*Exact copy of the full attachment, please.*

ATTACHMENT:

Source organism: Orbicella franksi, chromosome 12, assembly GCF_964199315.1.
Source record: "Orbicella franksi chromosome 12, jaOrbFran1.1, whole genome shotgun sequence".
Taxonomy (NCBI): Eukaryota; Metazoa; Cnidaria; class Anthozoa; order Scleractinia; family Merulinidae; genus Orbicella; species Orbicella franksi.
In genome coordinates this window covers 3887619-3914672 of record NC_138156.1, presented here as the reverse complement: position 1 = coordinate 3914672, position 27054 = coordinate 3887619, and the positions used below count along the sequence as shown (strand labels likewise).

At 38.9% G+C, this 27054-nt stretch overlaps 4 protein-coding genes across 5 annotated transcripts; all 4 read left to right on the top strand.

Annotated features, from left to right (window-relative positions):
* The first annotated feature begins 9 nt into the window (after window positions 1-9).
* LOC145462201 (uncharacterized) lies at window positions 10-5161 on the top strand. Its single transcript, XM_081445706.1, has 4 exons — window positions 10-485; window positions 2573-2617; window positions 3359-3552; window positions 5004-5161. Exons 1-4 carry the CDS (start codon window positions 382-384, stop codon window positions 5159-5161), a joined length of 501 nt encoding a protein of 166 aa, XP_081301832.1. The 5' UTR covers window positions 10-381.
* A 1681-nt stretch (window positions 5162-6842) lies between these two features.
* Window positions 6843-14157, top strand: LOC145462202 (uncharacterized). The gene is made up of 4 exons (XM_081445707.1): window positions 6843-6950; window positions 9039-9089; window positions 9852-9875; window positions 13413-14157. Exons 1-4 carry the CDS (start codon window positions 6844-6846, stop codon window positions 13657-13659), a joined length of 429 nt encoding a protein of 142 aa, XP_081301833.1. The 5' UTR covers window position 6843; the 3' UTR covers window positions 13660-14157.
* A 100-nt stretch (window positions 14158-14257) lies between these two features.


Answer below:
Source organism: Orbicella franksi, chromosome 12, assembly GCF_964199315.1.
Source record: "Orbicella franksi chromosome 12, jaOrbFran1.1, whole genome shotgun sequence".
Taxonomy (NCBI): Eukaryota; Metazoa; Cnidaria; class Anthozoa; order Scleractinia; family Merulinidae; genus Orbicella; species Orbicella franksi.
In genome coordinates this window covers 3887619-3914672 of record NC_138156.1, presented here as the reverse complement: position 1 = coordinate 3914672, position 27054 = coordinate 3887619, and the positions used below count along the sequence as shown (strand labels likewise).

At 38.9% G+C, this 27054-nt stretch overlaps 4 protein-coding genes across 5 annotated transcripts; all 4 read left to right on the top strand.

Annotated features, from left to right (window-relative positions):
* The first annotated feature begins 9 nt into the window (after window positions 1-9).
* LOC145462201 (uncharacterized) lies at window positions 10-5161 on the top strand. Its single transcript, XM_081445706.1, has 4 exons — window positions 10-485; window positions 2573-2617; window positions 3359-3552; window positions 5004-5161. Exons 1-4 carry the CDS (start codon window positions 382-384, stop codon window positions 5159-5161), a joined length of 501 nt encoding a protein of 166 aa, XP_081301832.1. The 5' UTR covers window positions 10-381.
* A 1681-nt stretch (window positions 5162-6842) lies between these two features.
* Window positions 6843-14157, top strand: LOC145462202 (uncharacterized). The gene is made up of 4 exons (XM_081445707.1): window positions 6843-6950; window positions 9039-9089; window positions 9852-9875; window positions 13413-14157. Exons 1-4 carry the CDS (start codon window positions 6844-6846, stop codon window positions 13657-13659), a joined length of 429 nt encoding a protein of 142 aa, XP_081301833.1. The 5' UTR covers window position 6843; the 3' UTR covers window positions 13660-14157.
* A 100-nt stretch (window positions 14158-14257) lies between these two features.